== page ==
|Do you know where your variables are?|
The question of how to use CGI scripts to generate HTML comes up frequently. Consistently, people try to embed the HTML directly in the CGI script. While for simple scripts, this may be useful, it quickly becomes a maintenance nightmare for large sites.
Imagine even a relatively small site that has 5 CGI scripts that each generate 5 Web pages. Since we want a common look and feel, those Web pages often have duplicate elements that get repeated throughout the code. Sometimes, the programmer realizes that common elements should be stuffed in a single location and then added to each page as appropriate. This is useful because it makes updating the pages easier, but it still faces the "mixing HTML and code" problem.
Typically, an organization has relatively few programmers, so updating these Web pages require having relatively high-priced programmers doing HTML maintenance. The programmers often hate this and the company suffers. Another annoying problem with this is a problem that Perl has with "here" documents. Imagine a 100 line here document beginning on line 219 of a script. If one of the values embedded in a document is undefined, you often get an error message like the following:
Perl reports the first line that begins the here document as the one containing the unitialized value. Often, this can be a difficult bug to track down!
While there are many reasons to consider alternatives to embedding HTML in your CGI scripts, I'll just leave it at that and suggest that you consider a template scheme. Many recommend using Template Toolkit for this. However, for a light-weight, easy to implement system, consider using HTML::Template.
Here's a simple example. We'll create a small Web page that will print out all of your environment variables. We'll show four basic functions of HTML::Template: embedded values, looping, branching, and including external HTML files in the main HTML document.
Create the above document and save it as "template.tmpl". You'll notice some new tags in there. Here's what they do:
The TMPL_VAR tag allows you to assign a value to a name (in this case, HEADING will be assigned a scalar value in the CGI script.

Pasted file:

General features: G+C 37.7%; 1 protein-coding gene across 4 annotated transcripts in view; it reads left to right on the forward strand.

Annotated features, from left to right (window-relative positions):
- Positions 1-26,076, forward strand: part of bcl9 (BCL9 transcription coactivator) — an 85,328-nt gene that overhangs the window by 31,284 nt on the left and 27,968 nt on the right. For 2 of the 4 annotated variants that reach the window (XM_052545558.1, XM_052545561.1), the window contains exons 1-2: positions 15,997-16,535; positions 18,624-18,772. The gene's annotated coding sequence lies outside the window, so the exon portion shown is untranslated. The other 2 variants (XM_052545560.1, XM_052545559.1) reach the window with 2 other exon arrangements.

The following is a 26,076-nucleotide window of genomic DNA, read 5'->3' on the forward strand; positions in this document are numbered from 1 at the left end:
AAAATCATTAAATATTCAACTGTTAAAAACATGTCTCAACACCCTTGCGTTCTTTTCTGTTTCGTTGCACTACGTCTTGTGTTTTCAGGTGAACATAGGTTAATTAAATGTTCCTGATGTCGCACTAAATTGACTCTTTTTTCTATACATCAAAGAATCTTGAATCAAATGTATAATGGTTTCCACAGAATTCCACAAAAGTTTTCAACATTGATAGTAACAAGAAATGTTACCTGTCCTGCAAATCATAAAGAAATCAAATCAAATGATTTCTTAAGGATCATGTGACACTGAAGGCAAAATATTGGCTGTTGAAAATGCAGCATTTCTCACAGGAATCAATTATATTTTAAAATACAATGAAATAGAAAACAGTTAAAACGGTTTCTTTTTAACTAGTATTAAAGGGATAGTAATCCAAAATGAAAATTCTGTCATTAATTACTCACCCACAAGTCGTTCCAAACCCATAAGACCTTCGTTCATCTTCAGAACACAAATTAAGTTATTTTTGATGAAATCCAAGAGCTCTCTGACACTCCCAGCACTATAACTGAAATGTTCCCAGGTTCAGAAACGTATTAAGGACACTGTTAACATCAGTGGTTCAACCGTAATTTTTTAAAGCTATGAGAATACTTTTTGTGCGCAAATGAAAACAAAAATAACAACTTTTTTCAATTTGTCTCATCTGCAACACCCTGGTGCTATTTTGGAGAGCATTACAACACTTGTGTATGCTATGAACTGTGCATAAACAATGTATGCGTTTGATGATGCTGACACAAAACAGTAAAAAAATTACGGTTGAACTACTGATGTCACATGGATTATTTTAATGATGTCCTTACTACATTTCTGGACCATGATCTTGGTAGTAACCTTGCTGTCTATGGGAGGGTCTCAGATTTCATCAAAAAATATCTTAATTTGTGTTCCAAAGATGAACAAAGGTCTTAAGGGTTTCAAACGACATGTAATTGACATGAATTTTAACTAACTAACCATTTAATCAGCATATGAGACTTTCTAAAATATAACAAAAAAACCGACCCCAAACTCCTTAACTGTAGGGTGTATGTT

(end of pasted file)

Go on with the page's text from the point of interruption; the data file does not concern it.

This tells HTML::Template that we want to start a loop named ENV_VARS. While it's iterating through the loop, it will look for TMPL_VAR tags and assign them scalar values that the CGI script creates. The following tags are used in the HTML template:
To populate them, an array of anonymous hash references will be created. Each hash reference will look like the following:
As HTML::Template iterates over the array, it will take the name/value pairs in the hash reference and use them to duplicate the items in the loop with the name/value pairs filled in appropriately.
The TMPL_INCLUDE tag tells HTML::Template to take the contents of the filename specified and insert them into the HTML document where the tag is found. Note that, as of this writing, you cannot include HTML::Template tags in the included document.
For now, just create a file named footer.tmpl and add the following line to it:
Simple branching is also possible:
This is a simple branch. It tests the value of the BOOL scalar that gets passed to the template object. If it evaluates as true... well, you get the idea.
Finally, here's the script that gets this to work:
It's the $template->param() call that actually sets up the template. Note that HEADING and BOOL are simply scalar values, while ENV_VARS is the array of hash references that is used for the loop. Try playing around with some of these values to get a feel for how this works.
HTML::Template actually has quite a bit of functionality beyond what I have described here, so be sure to read the documentation. Further, there are a variety of ways to get the output that I did above.
Incidentally, I did not describe the use of "loop context vars." They can be handy to control the behavior of loops, but they've been noted to be buggy in the past and I have found them to still have some issues. Handle with care.